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The restructuring of work in Britain

). Indeed, the City of London had established itself as the world’s centre for commodity trade by the late eighteenth century, and was relatively decoupled from industrial production. As a commercial centre the practices of the City of London were reproduced to serve the short-term needs of commercial activity, rather than the longer horizons of indigenous production (Ingham, 1984). On the one hand, it became possible for industry and finance to be defined and managed as distinct and separate realms. Meanwhile, on the other hand, tensions and contradictions continued to

in Globalisation contested
The restructuring of work in Germany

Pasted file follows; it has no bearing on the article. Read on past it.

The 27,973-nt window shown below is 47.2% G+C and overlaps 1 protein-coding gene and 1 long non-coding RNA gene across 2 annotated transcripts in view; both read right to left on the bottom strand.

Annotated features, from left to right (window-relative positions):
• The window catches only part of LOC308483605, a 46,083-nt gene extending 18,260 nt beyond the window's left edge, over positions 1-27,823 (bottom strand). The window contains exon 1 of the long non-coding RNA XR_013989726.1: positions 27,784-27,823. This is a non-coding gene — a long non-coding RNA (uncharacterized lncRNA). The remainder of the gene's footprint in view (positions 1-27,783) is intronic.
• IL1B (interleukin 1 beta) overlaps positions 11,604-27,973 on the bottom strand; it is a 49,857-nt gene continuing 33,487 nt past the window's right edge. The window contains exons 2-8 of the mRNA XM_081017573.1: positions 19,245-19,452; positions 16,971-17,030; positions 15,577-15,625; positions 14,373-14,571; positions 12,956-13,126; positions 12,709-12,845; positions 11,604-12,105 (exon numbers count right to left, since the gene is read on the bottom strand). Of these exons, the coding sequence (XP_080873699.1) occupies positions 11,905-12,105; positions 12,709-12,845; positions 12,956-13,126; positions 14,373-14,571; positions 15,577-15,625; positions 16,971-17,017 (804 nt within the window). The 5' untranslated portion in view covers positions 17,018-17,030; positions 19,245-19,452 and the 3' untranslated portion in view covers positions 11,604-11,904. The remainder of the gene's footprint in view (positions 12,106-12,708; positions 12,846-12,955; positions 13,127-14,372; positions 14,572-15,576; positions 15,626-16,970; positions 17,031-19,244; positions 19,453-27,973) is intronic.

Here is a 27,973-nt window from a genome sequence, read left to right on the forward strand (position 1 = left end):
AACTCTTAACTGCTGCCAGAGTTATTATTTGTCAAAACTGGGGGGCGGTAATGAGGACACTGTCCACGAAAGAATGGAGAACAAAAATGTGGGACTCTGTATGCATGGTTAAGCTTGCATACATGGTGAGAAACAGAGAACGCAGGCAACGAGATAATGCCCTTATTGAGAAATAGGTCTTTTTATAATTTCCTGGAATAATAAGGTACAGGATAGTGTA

heavy industries required the concerted harnessing of capital, framing an ‘enabling’ role for the state in structuring bank-industry relations. The capital requirements of indigenous industries – investments in production and materials, technologies, education and training – were legitimated as domains for state intervention (Hobsbawm, 1975: 41-45). During the period of postwar reconstruction, the tripartite relationships between state, banks and industries were revisited, with banks reinforced as the key providers of capital for industry and, indeed, given a function

in Globalisation contested